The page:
An orange can symbolize many things, but in this poem it symbolizes color and a child"tms joy. The first sentence is broken into small lines so that the reader pauses at the end of each line. "The first time I walkedWith a girl, I was twelve,Cold, and weighted downWith two oranges in my jacket."(lines 1-4) Each end has a concrete word to give signifigance to the phrase, such as walked, twelve, and jacket. Soto again uses the vision of the oranges, as bulges in the boys"tm pocket. Soto uses "December." (line 5) as a one-word sentence to give it emphasis. It is important to note that the month is December, because the significance of having oranges in the winter is rare and or expensive. Although cold outside, the boy is not concerned about the cold, as his heart is warmed with the thought of his walk with the girl. Soto"tms use of informal dictation in this poem enhances the overall theme of the youthful excitement of the event and what it meant to the boy. "Frost crackling""Beneath my steps, my breathBefore me, then gone,As I walked towardHer house, the one whosePorch light burned yellowNight and day,
The descriptive words in the poem "Oranges" provide the reader with a sense that the events being described are of great importance to the young man narrating the poem. Soto creates sensory images, words that create sound in our minds as we read. "A dog barked at me, untilShe came out pulling," (lines12-13); Entered, the tiny bellBringing a saleslady" (lines 22-23). As the two walk the author uses very descriptive words to give detail to the landscape, "Her down the street, acrossA used car lot and a lineOf newly planted trees,Until we were breathingBefore a drugstore. We" (lines 17-21). Instead of just saying we walked past a car lot and trees, the author gives us a more descriptive picture and uses "used" car lot and "newly" planted trees as images against the cold December walk. As they walk into the drugstore the boy"tms actions and the description of the candy "I turned to the candiesTiered like bleachers," (line 25-26) visually gives the candy importance. The boy asks the girl what she wants; knowing he only has a nickel in his pocket, and when she picks up a chocolate candy that costs ten cents he quietly lays the nickel and an orange on the counter. "I didn't say anything.I took the nickel fromMy pocket, then an orange,And set them quietly onThe counter. When I looked up," (34-38). Again the orange is significant in the poem as the boy uses it to purchase his girl a gift. He trades one of his oranges, one of his symbols of joy, to buy his girlfriend a piece of chocolate, giving of his own joy in order to give this girl joy. "Light in her eyes, a smileStarting at the cornersOf her mouth." (lines 28-30).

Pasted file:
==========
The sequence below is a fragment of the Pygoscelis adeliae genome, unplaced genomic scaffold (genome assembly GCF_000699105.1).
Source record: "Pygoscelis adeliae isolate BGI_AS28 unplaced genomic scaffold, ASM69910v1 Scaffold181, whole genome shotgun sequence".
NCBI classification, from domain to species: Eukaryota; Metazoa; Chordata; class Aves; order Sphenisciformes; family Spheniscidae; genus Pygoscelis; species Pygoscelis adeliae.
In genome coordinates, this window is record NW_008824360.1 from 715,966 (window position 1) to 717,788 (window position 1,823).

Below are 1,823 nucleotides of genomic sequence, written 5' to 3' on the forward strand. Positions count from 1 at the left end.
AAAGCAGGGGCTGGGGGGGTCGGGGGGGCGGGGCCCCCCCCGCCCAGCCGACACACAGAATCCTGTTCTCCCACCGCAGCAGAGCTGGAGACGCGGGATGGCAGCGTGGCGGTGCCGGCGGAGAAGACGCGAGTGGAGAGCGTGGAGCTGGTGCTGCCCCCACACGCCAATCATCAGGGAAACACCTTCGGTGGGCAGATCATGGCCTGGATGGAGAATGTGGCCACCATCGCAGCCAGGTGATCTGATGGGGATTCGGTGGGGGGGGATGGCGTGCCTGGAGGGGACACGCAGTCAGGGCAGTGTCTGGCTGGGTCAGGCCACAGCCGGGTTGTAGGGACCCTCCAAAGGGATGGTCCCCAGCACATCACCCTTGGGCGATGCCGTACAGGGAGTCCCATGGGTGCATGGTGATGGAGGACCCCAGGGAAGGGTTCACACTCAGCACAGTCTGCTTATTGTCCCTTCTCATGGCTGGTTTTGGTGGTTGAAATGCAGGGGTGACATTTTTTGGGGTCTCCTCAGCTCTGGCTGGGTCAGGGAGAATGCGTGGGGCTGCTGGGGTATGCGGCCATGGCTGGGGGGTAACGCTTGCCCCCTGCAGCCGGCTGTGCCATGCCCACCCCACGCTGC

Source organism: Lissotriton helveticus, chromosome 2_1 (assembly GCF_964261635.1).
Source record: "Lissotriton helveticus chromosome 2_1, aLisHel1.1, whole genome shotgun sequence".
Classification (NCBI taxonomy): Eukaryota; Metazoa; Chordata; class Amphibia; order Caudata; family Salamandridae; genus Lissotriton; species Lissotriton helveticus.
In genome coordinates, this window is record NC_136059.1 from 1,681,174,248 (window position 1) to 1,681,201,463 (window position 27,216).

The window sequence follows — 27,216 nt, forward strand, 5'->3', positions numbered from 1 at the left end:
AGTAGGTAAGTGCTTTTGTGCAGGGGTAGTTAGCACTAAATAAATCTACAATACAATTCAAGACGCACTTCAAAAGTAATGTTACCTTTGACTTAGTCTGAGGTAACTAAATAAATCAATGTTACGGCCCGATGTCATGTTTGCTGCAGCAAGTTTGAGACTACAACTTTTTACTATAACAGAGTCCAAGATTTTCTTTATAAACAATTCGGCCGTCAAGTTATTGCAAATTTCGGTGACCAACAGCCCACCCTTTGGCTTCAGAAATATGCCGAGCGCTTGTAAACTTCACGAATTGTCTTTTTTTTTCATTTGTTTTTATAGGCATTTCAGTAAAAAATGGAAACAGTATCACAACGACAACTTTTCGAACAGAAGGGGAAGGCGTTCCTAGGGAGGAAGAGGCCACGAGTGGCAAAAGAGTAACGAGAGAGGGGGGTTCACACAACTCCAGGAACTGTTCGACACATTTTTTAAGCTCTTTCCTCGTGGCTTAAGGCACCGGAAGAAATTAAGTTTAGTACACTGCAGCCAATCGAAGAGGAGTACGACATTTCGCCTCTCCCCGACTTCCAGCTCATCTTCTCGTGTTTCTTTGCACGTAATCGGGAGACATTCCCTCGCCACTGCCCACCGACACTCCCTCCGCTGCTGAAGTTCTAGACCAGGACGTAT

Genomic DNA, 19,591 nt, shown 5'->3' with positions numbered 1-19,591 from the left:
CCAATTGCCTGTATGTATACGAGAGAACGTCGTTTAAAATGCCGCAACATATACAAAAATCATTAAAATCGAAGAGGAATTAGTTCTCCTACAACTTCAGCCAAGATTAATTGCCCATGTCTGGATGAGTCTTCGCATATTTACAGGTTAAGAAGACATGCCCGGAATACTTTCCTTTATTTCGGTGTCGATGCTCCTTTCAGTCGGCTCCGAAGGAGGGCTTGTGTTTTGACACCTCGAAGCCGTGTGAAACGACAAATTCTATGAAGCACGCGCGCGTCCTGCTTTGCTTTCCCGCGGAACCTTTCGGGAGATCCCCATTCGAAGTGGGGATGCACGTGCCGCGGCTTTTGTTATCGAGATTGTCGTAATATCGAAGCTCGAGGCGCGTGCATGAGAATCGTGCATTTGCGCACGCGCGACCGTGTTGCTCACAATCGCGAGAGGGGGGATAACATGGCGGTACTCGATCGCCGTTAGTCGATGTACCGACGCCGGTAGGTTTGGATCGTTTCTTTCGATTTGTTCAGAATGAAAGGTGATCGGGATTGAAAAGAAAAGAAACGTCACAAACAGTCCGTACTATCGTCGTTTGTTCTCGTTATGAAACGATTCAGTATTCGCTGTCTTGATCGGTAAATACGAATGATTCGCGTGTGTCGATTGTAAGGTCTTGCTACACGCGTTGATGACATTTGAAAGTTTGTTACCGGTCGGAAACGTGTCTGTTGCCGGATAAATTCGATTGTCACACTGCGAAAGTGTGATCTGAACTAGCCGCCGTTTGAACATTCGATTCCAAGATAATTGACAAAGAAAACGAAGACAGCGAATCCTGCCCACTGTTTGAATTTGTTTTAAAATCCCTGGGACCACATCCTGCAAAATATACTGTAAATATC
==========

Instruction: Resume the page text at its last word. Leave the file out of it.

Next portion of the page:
"Oranges" gives an instant burst to the poem with a visual image of vivid color and even a sense of smell. An orange can symbolize many things, but in this poem it symbolizes color and a child"tms joy. The first senten